In pictures: a blast of winter gives Paris a winter coat and forces closure of Eiffel Tower
The Eiffel Tower turned away tourists on Tuesday as snow swept across northern France, causing traffic chaos in Paris during the French capital’s first real dose of wintry weather this season.
The Meteo France weather service put the greater Paris region on alert for snow and black ice on roads, among 27 departments it expected to be on alert across the country until midday Wednesday.
The weather caused major gridlock across the city, with more than 700km of traffic jams recorded at 7.30pm on Tuesday, local information service Sytadin said.
Paris bus services were cancelled on Tuesday evening, according to the RATP transport authority, and school transport would not run on Wednesday in several areas.
Meteo France says the snowfall will intensify overnight Wednesday, with temperatures expected to fall as low as minus 10 degrees Celsius, leaving five to 10 centimetres of snow on the ground in most areas on alert.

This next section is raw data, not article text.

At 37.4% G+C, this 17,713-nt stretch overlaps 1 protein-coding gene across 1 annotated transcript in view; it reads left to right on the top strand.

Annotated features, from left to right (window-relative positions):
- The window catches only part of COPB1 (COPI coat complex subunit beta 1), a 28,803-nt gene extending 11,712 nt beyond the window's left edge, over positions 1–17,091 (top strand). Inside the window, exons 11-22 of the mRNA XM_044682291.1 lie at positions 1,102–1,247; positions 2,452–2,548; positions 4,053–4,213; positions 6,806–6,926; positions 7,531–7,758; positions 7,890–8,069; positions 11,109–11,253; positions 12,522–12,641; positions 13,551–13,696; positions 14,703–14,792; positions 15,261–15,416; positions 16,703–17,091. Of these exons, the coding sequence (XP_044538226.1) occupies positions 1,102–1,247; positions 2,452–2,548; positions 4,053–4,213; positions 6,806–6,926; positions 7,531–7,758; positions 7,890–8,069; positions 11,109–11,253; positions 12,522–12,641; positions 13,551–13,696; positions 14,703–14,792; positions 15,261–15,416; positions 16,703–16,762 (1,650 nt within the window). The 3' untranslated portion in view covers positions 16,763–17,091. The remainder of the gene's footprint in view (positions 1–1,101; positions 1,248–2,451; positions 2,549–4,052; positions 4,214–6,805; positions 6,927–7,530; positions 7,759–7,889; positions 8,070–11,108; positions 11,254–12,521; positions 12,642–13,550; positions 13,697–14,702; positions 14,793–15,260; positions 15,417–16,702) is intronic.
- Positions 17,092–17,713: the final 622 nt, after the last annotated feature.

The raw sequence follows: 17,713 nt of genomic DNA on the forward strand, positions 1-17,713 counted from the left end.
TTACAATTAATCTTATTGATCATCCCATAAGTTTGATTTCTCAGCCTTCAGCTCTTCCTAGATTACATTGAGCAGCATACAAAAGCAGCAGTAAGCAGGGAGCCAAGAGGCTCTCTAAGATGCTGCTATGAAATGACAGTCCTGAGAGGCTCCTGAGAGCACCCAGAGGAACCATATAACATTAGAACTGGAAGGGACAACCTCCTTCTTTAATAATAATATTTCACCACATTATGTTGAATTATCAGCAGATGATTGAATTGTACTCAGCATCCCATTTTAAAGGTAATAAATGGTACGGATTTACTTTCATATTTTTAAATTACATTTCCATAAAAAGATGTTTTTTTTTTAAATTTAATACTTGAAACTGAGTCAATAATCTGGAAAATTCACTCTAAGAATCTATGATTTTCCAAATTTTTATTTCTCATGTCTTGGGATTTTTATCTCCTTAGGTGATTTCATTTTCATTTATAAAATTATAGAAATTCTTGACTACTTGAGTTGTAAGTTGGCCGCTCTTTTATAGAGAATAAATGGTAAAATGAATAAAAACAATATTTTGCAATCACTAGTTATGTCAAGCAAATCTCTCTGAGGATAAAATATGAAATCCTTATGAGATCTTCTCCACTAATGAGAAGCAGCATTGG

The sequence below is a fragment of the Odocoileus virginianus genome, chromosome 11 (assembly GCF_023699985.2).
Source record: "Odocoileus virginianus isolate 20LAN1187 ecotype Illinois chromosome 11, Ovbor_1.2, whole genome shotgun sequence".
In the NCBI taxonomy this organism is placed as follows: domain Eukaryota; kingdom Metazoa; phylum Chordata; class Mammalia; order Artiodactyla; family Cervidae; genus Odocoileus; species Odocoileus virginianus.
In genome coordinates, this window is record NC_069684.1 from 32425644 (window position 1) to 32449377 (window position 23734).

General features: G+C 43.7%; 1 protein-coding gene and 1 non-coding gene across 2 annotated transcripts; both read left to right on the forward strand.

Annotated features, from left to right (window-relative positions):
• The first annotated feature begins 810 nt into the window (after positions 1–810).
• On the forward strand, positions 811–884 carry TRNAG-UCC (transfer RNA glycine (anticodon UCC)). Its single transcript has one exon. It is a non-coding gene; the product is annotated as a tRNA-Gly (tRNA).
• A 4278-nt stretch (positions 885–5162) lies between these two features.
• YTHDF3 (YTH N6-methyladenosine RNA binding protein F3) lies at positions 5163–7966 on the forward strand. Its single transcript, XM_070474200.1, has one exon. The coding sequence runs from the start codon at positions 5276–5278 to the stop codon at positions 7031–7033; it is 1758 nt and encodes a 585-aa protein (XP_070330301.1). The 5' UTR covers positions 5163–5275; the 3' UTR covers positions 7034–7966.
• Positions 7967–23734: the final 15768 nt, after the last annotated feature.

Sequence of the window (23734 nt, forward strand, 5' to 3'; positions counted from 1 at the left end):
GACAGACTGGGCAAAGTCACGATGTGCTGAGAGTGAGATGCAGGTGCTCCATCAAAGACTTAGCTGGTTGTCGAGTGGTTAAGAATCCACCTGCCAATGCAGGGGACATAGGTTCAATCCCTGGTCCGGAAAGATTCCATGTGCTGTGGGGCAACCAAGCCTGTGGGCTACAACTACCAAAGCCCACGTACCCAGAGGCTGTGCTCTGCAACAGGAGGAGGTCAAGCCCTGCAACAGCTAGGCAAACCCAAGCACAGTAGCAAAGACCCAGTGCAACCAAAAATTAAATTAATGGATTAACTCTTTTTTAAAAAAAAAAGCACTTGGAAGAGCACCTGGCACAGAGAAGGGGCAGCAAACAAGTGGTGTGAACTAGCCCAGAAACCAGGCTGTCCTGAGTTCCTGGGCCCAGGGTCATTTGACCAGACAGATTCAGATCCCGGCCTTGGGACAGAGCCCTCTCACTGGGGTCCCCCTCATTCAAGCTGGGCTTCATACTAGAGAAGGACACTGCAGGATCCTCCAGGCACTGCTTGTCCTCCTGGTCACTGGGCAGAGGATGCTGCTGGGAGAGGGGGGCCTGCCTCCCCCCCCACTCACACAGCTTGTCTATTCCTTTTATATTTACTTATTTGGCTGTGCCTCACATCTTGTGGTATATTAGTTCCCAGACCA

Snow had already dusted Paris on Monday.
“This will be the first blast of winter, late but the real thing, with cold air from Scandinavia colliding with a perturbation coming up from the south,” said forecaster Sebastien Leas.
Rail operator SNCF had to slow down trains on several of its high-speed TGV lines, with service disrupted across much of northern France.
Thousands of emergency accommodation spaces will be opened to shelter homeless people, the country’s territorial cohesion ministry said.
In the Paris region, traffic was banned for vehicles weighing over 7.5 tonnes, which were told to bypass the area by police, who also advised locals limit road trips.
On Tuesday night in the southern Paris suburb of Essonne, many truck drivers forced to stop on the road were preparing to spend the night.
“We have been stuck since 4.30pm. We are cold, we have no food or toilet. I do not know when I will be able to leave,” said one truck driver, Mehdi Benomar.
The cold snap marks a sharp contrast from the weeks of mild and rainy weather across northern France in recent weeks, prompting flooding in several areas and pushing the Seine River to more than four metres above its normal levels as it flows through the capital.